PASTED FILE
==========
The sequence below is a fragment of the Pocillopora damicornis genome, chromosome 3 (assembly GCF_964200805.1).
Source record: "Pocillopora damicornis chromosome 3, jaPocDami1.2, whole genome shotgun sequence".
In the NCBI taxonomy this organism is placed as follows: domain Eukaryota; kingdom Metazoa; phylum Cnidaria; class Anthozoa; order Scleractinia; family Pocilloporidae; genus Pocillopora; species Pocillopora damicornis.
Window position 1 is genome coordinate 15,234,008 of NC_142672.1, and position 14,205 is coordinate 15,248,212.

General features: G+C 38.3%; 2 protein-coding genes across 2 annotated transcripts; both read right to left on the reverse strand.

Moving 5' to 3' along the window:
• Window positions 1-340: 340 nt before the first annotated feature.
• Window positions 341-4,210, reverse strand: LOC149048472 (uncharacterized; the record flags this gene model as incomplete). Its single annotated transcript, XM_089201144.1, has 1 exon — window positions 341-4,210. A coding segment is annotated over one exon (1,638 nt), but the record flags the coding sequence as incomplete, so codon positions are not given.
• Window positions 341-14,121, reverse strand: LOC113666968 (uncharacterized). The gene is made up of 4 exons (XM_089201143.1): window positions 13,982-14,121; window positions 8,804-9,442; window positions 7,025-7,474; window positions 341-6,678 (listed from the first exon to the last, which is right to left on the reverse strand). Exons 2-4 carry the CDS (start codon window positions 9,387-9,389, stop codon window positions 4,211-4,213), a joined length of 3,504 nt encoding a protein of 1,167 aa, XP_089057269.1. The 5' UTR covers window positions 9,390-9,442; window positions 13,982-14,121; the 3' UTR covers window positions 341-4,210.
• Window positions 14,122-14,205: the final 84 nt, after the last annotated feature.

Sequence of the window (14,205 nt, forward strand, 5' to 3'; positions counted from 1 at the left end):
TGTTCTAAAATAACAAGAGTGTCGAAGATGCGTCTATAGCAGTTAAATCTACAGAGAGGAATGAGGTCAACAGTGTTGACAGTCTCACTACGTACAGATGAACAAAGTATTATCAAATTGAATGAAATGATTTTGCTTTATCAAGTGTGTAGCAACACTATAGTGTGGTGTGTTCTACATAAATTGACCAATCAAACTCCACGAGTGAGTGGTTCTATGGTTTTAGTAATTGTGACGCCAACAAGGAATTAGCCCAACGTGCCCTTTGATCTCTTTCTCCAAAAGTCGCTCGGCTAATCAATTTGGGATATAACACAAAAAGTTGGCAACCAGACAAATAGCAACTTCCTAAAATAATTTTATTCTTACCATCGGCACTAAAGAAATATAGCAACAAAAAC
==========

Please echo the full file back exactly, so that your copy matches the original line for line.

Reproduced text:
The sequence below is a fragment of the Pocillopora damicornis genome, chromosome 3 (assembly GCF_964200805.1).
Source record: "Pocillopora damicornis chromosome 3, jaPocDami1.2, whole genome shotgun sequence".
In the NCBI taxonomy this organism is placed as follows: domain Eukaryota; kingdom Metazoa; phylum Cnidaria; class Anthozoa; order Scleractinia; family Pocilloporidae; genus Pocillopora; species Pocillopora damicornis.
Window position 1 is genome coordinate 15,234,008 of NC_142672.1, and position 14,205 is coordinate 15,248,212.

General features: G+C 38.3%; 2 protein-coding genes across 2 annotated transcripts; both read right to left on the reverse strand.

Moving 5' to 3' along the window:
• Window positions 1-340: 340 nt before the first annotated feature.
• Window positions 341-4,210, reverse strand: LOC149048472 (uncharacterized; the record flags this gene model as incomplete). Its single annotated transcript, XM_089201144.1, has 1 exon — window positions 341-4,210. A coding segment is annotated over one exon (1,638 nt), but the record flags the coding sequence as incomplete, so codon positions are not given.
• Window positions 341-14,121, reverse strand: LOC113666968 (uncharacterized). The gene is made up of 4 exons (XM_089201143.1): window positions 13,982-14,121; window positions 8,804-9,442; window positions 7,025-7,474; window positions 341-6,678 (listed from the first exon to the last, which is right to left on the reverse strand). Exons 2-4 carry the CDS (start codon window positions 9,387-9,389, stop codon window positions 4,211-4,213), a joined length of 3,504 nt encoding a protein of 1,167 aa, XP_089057269.1. The 5' UTR covers window positions 9,390-9,442; window positions 13,982-14,121; the 3' UTR covers window positions 341-4,210.
• Window positions 14,122-14,205: the final 84 nt, after the last annotated feature.

Sequence of the window (14,205 nt, forward strand, 5' to 3'; positions counted from 1 at the left end):
TGTTCTAAAATAACAAGAGTGTCGAAGATGCGTCTATAGCAGTTAAATCTACAGAGAGGAATGAGGTCAACAGTGTTGACAGTCTCACTACGTACAGATGAACAAAGTATTATCAAATTGAATGAAATGATTTTGCTTTATCAAGTGTGTAGCAACACTATAGTGTGGTGTGTTCTACATAAATTGACCAATCAAACTCCACGAGTGAGTGGTTCTATGGTTTTAGTAATTGTGACGCCAACAAGGAATTAGCCCAACGTGCCCTTTGATCTCTTTCTCCAAAAGTCGCTCGGCTAATCAATTTGGGATATAACACAAAAAGTTGGCAACCAGACAAATAGCAACTTCCTAAAATAATTTTATTCTTACCATCGGCACTAAAGAAATATAGCAACAAAAAC